• Larochelle, MR, Knight, AM, Pantle, H, Riedel, S, Trost, JC. Reducing excess cardiac biomarker testing at an academic medical center. J Gen Intern Med. 2014 Nov;29(11):1468-74.
    At Johns Hopkins Bayview Medical Center, a multimodal intervention was introduced August through October 2011 that included dissemination of an institutional guideline and changes to the computerized provider order entry system. Twelve months following the intervention, the institution estimated that guideline-concordant ordering of cardiac biomarkers increased from 57.1% to 95.5%, an absolute increase of 38.4%. The intervention also led to a 66% reduction in the number of tests ordered, and an estimated $1.25 million decrease in charges over the first year. At 12 months, there was an estimated absolute increase in incidence of primary diagnosis of ACS of 0.3% compared with the expected baseline rate.
  • Matulis, J, Liu, S, Mecchella, J, North, F, Holmes, A. Choosing Wisely: A Quality Improvement Initiative to Decrease Unnecessary Preoperative Testing. BMJ Qual Improv Rep. 2017 May 23;6(1).
    At Dartmouth-Hitchcock Medical Center, a multi-disciplinary team used a micro-systems approach to analyze the existing process and formulate a rapid-cycle improvement strategy to reduce routine preoperative testing. The improvement efforts focused on implementation of a Nurse Practitioner and Physician Assistant (Associate Provider) clinic to incorporate standardized protocols for preoperative assessment. Plan-Do-Study-Act (PDSA) cycles included creation of a dedicated Associate Provider-run preoperative clinic, modifying and operationalizing a scheduling scheme, and creating and implementing Electronic Health Record (EHR) tools. The institution used Statistical Process Control (SPC) methods to analyze time-ordered data for the usual care process and to compare performance with the novel preoperative clinic. The Associate Provider-preoperative clinic showed unnecessary testing rates of 4% compared with 23% in the usual care cohort (p<.001) within three months of implementation. When testing rates across the entire division were analyzed, there was no significant change. In our GIM division this preoperative clinic was effectively staffed with Associate Providers.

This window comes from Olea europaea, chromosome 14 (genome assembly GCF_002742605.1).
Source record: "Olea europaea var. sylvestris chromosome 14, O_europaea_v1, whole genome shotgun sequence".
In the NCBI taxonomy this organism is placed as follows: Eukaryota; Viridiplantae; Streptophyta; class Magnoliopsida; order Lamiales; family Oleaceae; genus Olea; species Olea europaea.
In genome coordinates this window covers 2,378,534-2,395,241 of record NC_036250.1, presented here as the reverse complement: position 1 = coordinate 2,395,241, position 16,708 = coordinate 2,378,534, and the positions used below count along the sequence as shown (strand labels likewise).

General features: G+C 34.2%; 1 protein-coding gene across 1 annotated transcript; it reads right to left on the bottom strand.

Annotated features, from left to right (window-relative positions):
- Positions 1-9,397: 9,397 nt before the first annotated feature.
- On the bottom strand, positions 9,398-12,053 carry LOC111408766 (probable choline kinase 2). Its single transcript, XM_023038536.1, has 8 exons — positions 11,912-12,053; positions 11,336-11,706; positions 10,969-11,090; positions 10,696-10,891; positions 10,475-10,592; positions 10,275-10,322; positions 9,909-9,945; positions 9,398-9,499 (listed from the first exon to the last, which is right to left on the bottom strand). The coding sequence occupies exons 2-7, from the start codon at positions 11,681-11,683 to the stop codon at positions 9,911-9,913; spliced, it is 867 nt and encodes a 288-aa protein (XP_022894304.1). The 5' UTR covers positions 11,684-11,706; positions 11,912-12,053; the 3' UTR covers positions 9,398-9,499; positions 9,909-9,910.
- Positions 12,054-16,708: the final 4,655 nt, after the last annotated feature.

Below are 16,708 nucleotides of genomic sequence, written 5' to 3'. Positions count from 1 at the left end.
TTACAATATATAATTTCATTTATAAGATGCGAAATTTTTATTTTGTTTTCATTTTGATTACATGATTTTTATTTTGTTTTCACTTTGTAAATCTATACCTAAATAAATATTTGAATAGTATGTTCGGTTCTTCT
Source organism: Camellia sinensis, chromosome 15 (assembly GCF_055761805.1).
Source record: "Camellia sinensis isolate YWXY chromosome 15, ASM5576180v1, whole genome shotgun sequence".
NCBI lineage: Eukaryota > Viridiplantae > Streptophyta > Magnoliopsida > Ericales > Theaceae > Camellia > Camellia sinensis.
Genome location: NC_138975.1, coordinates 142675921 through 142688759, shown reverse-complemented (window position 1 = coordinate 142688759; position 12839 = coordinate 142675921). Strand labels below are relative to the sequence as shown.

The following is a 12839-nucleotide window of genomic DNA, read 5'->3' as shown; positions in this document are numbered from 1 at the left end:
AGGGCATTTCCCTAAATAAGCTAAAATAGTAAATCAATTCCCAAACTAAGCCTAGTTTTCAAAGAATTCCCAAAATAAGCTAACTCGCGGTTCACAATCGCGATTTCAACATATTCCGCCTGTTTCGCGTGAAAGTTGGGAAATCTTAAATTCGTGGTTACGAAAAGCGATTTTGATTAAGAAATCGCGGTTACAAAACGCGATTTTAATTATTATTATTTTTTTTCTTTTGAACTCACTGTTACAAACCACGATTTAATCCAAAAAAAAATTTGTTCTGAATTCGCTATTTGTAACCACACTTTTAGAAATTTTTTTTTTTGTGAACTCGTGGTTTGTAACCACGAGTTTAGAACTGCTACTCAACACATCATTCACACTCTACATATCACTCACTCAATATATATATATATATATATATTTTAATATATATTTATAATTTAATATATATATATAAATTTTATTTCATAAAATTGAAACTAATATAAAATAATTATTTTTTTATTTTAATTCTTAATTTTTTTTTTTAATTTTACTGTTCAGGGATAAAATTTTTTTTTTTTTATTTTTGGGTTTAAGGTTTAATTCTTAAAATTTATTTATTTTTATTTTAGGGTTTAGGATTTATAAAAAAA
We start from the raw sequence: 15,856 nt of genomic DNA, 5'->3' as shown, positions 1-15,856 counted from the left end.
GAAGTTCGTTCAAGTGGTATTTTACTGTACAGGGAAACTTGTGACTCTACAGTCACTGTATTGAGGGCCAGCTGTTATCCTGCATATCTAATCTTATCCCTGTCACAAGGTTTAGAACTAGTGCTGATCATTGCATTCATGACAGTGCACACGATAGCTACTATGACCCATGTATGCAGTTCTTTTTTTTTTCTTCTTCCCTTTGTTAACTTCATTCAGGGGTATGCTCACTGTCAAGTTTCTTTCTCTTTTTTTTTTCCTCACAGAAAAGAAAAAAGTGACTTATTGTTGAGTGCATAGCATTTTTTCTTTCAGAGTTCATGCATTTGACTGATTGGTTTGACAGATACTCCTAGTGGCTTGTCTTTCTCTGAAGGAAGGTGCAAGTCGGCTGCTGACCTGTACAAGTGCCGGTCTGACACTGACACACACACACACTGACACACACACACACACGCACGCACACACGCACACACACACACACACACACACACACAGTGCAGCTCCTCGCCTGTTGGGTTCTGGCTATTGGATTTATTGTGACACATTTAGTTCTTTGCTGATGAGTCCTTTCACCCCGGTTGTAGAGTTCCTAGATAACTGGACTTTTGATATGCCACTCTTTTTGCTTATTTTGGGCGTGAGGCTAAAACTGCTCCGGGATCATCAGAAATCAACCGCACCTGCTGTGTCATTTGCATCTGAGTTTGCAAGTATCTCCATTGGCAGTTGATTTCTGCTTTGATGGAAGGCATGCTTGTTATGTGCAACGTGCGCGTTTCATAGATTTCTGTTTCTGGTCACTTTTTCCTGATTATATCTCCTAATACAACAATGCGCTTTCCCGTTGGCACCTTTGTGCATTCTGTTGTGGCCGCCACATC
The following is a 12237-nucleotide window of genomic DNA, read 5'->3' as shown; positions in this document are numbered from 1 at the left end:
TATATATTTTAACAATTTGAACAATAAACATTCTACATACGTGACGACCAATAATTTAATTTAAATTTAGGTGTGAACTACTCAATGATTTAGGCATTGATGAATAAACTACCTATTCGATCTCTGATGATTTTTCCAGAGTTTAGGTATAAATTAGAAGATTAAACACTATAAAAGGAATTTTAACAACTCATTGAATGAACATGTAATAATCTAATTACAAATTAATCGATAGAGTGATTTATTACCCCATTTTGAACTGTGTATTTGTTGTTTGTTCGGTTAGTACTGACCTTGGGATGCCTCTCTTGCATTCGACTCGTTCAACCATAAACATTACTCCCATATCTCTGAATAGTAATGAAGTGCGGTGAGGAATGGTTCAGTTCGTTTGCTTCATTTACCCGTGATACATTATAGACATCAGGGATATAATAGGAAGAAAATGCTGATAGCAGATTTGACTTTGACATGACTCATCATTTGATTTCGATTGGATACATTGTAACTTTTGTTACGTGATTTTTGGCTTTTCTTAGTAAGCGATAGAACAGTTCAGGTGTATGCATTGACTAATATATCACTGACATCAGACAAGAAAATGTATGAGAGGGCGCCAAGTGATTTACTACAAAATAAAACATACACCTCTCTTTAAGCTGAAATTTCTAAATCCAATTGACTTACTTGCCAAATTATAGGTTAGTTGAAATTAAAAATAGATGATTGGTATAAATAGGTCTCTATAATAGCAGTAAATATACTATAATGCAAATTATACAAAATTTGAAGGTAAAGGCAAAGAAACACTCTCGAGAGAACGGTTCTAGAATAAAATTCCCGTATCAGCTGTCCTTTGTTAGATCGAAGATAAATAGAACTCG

• Pittenger, K, Williams, BL, Mecklenburg, RS, Blackmore, CC. Improving acute respiratory infection care through nurse phone care and academic detailing of physicians. J Am Board Fam Med. 2015 Mar-Apr;28(2):195-204.
    Virginia Mason Medical Center implemented nurse phone care and provider academic detailing to lower inappropriate antibiotic usage and unnecessary provider visits. To evaluate the intervention, the institution performed a retrospective time-series study and cost analysis with 118 providers at seven sites. The main outcomes were: (1) antibiotic rate, (2) provider visits avoided, and (3) cost savings from the payer and health care system perspectives. Data were collected for January 2, 2010 to November 30, 2013, with the interventions occurring on March 1, 2012. There were 54,283 acute upper respiratory infection visits, and the nurse phone consultation involved 13.8% (3,289 of 23,769) of care episodes. The intervention was associated with a 16.5% absolute decrease in antibiotic rate, after adjustment. Post intervention, 1983 of 23,769 (8.3%) episodes did not require any provider visit (1133 per year). Single institution cost savings to payers exceeded $175,000.